In their place, newcomers Patson Siame and Ben Dickinson will be thrown into the fire. Siame, who played on the world team at the 2012 Nike Hoop Summit, is a native of Zambia and one of the most highly touted centers in his class. Dickinson sat out last season after transferring from Binghamton. In his freshman season he averaged 13.5 ppg and 6.1 rpg, good enough to earn a spot on the America East all-rookie team.
7. Pacific Tigers
Last Year: 22-13 (13-5), 2nd Big West, NCAA Tournament Round of 64
Key Departures: Lorenzo McCloud (11.1 ppg, 4.0 apg), Travis Fulton (9.4 ppg), Collin Beatty (5.9 ppg), Rodrigo De Souza (4.5 ppg).
Key Returners: Sama Taku (8.1 ppg), Ross Rivera (7.6 ppg), Tony Gill (7.2 ppg).
New conference, new coach and new starting five. The Tigers are an old and experienced team, with seven seniors on the roster this year, but they lose four of last year's five starters. They won't be in the WCC cellar this year but they might next year. Head coach Ron Verlin knows he and his staff will have to change they type of players they recruit. The small, athletic rosters of the Big West stand little chance against the big and more skilled teams in the WCC. Once the Tigers get their recruiting figured out, they should quickly rise in the standings. Of the ten teams in the WCC this season, Pacific has the fourth best winning percentage since 2000.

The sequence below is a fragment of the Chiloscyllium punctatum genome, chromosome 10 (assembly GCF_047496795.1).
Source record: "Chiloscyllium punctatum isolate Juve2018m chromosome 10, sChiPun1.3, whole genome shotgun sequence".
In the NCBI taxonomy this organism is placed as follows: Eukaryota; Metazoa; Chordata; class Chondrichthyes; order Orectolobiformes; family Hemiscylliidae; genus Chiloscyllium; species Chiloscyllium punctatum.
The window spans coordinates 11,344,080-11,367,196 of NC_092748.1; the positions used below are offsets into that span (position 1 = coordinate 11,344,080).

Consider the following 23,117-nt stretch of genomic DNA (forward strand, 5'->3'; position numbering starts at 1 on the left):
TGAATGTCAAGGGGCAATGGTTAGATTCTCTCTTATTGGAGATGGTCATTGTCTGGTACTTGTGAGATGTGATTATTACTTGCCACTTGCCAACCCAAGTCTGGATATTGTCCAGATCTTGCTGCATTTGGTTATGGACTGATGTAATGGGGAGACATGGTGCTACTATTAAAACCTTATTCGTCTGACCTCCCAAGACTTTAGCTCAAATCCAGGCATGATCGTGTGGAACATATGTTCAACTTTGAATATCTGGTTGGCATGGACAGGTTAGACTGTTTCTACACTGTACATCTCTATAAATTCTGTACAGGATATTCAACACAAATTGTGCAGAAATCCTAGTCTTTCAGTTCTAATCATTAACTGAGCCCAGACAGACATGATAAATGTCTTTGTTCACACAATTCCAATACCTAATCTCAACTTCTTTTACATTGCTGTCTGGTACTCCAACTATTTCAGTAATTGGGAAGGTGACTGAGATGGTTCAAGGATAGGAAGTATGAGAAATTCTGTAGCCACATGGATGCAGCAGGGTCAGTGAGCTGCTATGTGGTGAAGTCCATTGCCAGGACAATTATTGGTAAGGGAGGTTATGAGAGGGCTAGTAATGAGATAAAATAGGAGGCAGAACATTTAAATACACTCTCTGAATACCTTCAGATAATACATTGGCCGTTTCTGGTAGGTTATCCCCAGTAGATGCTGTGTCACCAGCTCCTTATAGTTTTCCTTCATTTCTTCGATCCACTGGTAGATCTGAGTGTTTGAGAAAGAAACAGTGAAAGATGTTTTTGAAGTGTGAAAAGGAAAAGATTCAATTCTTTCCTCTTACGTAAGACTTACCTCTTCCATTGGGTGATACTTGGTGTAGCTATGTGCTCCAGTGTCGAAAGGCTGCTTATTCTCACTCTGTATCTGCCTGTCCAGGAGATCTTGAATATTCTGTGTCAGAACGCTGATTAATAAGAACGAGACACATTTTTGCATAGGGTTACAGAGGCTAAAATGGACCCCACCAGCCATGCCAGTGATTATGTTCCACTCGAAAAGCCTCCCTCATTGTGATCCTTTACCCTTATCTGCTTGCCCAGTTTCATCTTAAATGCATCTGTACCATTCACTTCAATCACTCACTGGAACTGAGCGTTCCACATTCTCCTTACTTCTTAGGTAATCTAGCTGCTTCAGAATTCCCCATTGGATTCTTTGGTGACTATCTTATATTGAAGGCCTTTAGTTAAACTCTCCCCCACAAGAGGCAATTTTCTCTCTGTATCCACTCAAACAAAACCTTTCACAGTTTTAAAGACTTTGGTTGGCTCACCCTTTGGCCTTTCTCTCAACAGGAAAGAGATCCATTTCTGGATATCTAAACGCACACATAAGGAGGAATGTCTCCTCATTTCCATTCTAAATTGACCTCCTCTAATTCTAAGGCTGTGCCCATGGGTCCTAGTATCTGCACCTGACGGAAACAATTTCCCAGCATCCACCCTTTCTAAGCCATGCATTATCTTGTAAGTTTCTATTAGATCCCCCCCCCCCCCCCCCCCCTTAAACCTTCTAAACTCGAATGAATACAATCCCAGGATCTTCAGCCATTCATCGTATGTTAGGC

8. Portland Pilots
Last Year: 11-21 (4-12), T-7th WCC
Key Departures: Derrick Rodgers (6.3 ppg, 3.4 apg).
Key Returners: Ryan Nicholas (13.0 ppg, 8.7 rpg), Kevin Bailey (11.4 ppg), Thomas van der Mars (7.9 ppg, 5.5 rpg).